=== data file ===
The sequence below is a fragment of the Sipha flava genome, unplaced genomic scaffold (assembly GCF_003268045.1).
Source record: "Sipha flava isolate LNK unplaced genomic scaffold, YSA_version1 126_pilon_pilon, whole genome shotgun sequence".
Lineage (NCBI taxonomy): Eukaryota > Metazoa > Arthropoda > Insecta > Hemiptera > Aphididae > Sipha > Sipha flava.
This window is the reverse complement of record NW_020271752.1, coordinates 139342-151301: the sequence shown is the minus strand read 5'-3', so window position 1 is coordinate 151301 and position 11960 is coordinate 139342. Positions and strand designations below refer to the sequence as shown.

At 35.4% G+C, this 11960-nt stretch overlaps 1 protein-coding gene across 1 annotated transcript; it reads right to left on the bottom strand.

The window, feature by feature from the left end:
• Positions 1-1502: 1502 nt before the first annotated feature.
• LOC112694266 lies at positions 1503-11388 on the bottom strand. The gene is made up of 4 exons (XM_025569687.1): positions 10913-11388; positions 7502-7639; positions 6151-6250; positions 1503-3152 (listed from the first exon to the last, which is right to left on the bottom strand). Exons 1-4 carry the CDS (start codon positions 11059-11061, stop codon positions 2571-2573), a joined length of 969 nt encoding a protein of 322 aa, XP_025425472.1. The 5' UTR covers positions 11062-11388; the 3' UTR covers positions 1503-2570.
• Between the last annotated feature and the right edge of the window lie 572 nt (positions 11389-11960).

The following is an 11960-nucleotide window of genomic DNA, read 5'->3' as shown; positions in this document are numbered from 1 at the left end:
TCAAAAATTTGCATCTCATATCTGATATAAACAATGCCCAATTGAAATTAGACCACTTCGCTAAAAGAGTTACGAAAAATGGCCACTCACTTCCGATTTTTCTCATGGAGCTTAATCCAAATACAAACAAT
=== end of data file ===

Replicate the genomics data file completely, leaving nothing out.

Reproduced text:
The sequence below is a fragment of the Sipha flava genome, unplaced genomic scaffold (assembly GCF_003268045.1).
Source record: "Sipha flava isolate LNK unplaced genomic scaffold, YSA_version1 126_pilon_pilon, whole genome shotgun sequence".
Lineage (NCBI taxonomy): Eukaryota > Metazoa > Arthropoda > Insecta > Hemiptera > Aphididae > Sipha > Sipha flava.
This window is the reverse complement of record NW_020271752.1, coordinates 139342-151301: the sequence shown is the minus strand read 5'-3', so window position 1 is coordinate 151301 and position 11960 is coordinate 139342. Positions and strand designations below refer to the sequence as shown.

At 35.4% G+C, this 11960-nt stretch overlaps 1 protein-coding gene across 1 annotated transcript; it reads right to left on the bottom strand.

The window, feature by feature from the left end:
• Positions 1-1502: 1502 nt before the first annotated feature.
• LOC112694266 lies at positions 1503-11388 on the bottom strand. The gene is made up of 4 exons (XM_025569687.1): positions 10913-11388; positions 7502-7639; positions 6151-6250; positions 1503-3152 (listed from the first exon to the last, which is right to left on the bottom strand). Exons 1-4 carry the CDS (start codon positions 11059-11061, stop codon positions 2571-2573), a joined length of 969 nt encoding a protein of 322 aa, XP_025425472.1. The 5' UTR covers positions 11062-11388; the 3' UTR covers positions 1503-2570.
• Between the last annotated feature and the right edge of the window lie 572 nt (positions 11389-11960).

The following is an 11960-nucleotide window of genomic DNA, read 5'->3' as shown; positions in this document are numbered from 1 at the left end:
TCAAAAATTTGCATCTCATATCTGATATAAACAATGCCCAATTGAAATTAGACCACTTCGCTAAAAGAGTTACGAAAAATGGCCACTCACTTCCGATTTTTCTCATGGAGCTTAATCCAAATACAAACAAT